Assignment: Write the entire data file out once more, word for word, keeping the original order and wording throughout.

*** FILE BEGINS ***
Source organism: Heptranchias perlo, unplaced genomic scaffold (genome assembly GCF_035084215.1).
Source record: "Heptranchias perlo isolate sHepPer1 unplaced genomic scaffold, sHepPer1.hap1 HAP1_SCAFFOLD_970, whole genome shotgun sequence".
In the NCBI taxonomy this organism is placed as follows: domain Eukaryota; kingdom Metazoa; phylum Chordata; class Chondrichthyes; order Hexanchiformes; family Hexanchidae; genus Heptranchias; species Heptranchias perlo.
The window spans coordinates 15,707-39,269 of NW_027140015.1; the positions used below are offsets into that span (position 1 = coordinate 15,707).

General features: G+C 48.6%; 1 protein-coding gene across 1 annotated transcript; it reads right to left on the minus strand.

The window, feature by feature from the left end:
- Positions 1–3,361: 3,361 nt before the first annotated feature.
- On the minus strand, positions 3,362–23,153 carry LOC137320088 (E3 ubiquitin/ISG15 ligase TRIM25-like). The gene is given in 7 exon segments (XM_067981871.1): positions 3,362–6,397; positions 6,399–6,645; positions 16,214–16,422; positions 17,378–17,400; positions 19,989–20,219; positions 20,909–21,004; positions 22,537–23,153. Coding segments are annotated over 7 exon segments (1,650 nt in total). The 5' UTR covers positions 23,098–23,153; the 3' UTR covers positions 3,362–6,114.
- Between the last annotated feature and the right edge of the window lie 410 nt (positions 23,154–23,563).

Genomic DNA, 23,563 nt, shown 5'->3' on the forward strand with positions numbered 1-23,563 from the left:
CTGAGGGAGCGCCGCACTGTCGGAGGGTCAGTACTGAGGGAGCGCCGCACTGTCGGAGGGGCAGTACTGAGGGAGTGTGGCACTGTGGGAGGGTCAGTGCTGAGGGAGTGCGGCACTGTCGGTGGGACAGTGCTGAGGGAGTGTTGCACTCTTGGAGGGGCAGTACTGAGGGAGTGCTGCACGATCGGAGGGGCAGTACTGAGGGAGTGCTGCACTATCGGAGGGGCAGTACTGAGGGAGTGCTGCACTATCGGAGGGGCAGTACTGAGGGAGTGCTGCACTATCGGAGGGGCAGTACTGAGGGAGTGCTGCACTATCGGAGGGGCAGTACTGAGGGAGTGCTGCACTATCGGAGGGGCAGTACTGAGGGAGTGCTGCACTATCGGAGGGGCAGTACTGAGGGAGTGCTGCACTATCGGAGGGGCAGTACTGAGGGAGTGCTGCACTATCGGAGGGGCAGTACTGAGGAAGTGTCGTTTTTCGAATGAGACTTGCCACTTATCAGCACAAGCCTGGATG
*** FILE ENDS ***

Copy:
Source organism: Heptranchias perlo, unplaced genomic scaffold (genome assembly GCF_035084215.1).
Source record: "Heptranchias perlo isolate sHepPer1 unplaced genomic scaffold, sHepPer1.hap1 HAP1_SCAFFOLD_970, whole genome shotgun sequence".
In the NCBI taxonomy this organism is placed as follows: domain Eukaryota; kingdom Metazoa; phylum Chordata; class Chondrichthyes; order Hexanchiformes; family Hexanchidae; genus Heptranchias; species Heptranchias perlo.
The window spans coordinates 15,707-39,269 of NW_027140015.1; the positions used below are offsets into that span (position 1 = coordinate 15,707).

General features: G+C 48.6%; 1 protein-coding gene across 1 annotated transcript; it reads right to left on the minus strand.

The window, feature by feature from the left end:
- Positions 1–3,361: 3,361 nt before the first annotated feature.
- On the minus strand, positions 3,362–23,153 carry LOC137320088 (E3 ubiquitin/ISG15 ligase TRIM25-like). The gene is given in 7 exon segments (XM_067981871.1): positions 3,362–6,397; positions 6,399–6,645; positions 16,214–16,422; positions 17,378–17,400; positions 19,989–20,219; positions 20,909–21,004; positions 22,537–23,153. Coding segments are annotated over 7 exon segments (1,650 nt in total). The 5' UTR covers positions 23,098–23,153; the 3' UTR covers positions 3,362–6,114.
- Between the last annotated feature and the right edge of the window lie 410 nt (positions 23,154–23,563).

Genomic DNA, 23,563 nt, shown 5'->3' on the forward strand with positions numbered 1-23,563 from the left:
CTGAGGGAGCGCCGCACTGTCGGAGGGTCAGTACTGAGGGAGCGCCGCACTGTCGGAGGGGCAGTACTGAGGGAGTGTGGCACTGTGGGAGGGTCAGTGCTGAGGGAGTGCGGCACTGTCGGTGGGACAGTGCTGAGGGAGTGTTGCACTCTTGGAGGGGCAGTACTGAGGGAGTGCTGCACGATCGGAGGGGCAGTACTGAGGGAGTGCTGCACTATCGGAGGGGCAGTACTGAGGGAGTGCTGCACTATCGGAGGGGCAGTACTGAGGGAGTGCTGCACTATCGGAGGGGCAGTACTGAGGGAGTGCTGCACTATCGGAGGGGCAGTACTGAGGGAGTGCTGCACTATCGGAGGGGCAGTACTGAGGGAGTGCTGCACTATCGGAGGGGCAGTACTGAGGGAGTGCTGCACTATCGGAGGGGCAGTACTGAGGGAGTGCTGCACTATCGGAGGGGCAGTACTGAGGAAGTGTCGTTTTTCGAATGAGACTTGCCACTTATCAGCACAAGCCTGGATG